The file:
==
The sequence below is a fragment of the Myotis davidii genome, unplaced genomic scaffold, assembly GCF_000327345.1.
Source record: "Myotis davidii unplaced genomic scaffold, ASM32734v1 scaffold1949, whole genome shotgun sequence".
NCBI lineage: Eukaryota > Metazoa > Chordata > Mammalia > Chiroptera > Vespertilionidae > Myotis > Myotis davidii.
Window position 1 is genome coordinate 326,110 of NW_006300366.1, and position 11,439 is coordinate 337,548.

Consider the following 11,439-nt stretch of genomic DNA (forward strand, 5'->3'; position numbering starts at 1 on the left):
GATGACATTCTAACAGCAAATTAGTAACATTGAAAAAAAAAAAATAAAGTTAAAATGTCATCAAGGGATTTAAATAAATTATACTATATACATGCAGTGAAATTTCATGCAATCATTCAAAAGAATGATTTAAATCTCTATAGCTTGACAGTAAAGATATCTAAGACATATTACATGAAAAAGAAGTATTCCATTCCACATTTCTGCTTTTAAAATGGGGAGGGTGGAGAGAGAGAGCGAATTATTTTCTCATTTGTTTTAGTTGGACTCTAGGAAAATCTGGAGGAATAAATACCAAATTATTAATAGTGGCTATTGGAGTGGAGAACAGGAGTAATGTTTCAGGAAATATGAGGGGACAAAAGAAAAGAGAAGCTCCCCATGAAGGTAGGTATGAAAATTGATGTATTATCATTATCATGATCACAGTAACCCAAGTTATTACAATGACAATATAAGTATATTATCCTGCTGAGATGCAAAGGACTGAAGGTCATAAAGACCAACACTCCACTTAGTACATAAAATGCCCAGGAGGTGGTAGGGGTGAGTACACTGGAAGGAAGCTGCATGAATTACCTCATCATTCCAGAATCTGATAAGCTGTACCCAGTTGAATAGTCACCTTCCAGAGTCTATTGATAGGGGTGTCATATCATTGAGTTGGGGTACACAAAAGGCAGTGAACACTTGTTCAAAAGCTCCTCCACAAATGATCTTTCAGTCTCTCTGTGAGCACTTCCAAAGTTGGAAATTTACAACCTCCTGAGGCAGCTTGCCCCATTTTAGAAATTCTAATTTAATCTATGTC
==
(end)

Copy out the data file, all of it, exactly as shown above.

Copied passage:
The sequence below is a fragment of the Myotis davidii genome, unplaced genomic scaffold, assembly GCF_000327345.1.
Source record: "Myotis davidii unplaced genomic scaffold, ASM32734v1 scaffold1949, whole genome shotgun sequence".
NCBI lineage: Eukaryota > Metazoa > Chordata > Mammalia > Chiroptera > Vespertilionidae > Myotis > Myotis davidii.
Window position 1 is genome coordinate 326,110 of NW_006300366.1, and position 11,439 is coordinate 337,548.

Consider the following 11,439-nt stretch of genomic DNA (forward strand, 5'->3'; position numbering starts at 1 on the left):
GATGACATTCTAACAGCAAATTAGTAACATTGAAAAAAAAAAAATAAAGTTAAAATGTCATCAAGGGATTTAAATAAATTATACTATATACATGCAGTGAAATTTCATGCAATCATTCAAAAGAATGATTTAAATCTCTATAGCTTGACAGTAAAGATATCTAAGACATATTACATGAAAAAGAAGTATTCCATTCCACATTTCTGCTTTTAAAATGGGGAGGGTGGAGAGAGAGAGCGAATTATTTTCTCATTTGTTTTAGTTGGACTCTAGGAAAATCTGGAGGAATAAATACCAAATTATTAATAGTGGCTATTGGAGTGGAGAACAGGAGTAATGTTTCAGGAAATATGAGGGGACAAAAGAAAAGAGAAGCTCCCCATGAAGGTAGGTATGAAAATTGATGTATTATCATTATCATGATCACAGTAACCCAAGTTATTACAATGACAATATAAGTATATTATCCTGCTGAGATGCAAAGGACTGAAGGTCATAAAGACCAACACTCCACTTAGTACATAAAATGCCCAGGAGGTGGTAGGGGTGAGTACACTGGAAGGAAGCTGCATGAATTACCTCATCATTCCAGAATCTGATAAGCTGTACCCAGTTGAATAGTCACCTTCCAGAGTCTATTGATAGGGGTGTCATATCATTGAGTTGGGGTACACAAAAGGCAGTGAACACTTGTTCAAAAGCTCCTCCACAAATGATCTTTCAGTCTCTCTGTGAGCACTTCCAAAGTTGGAAATTTACAACCTCCTGAGGCAGCTTGCCCCATTTTAGAAATTCTAATTTAATCTATGTC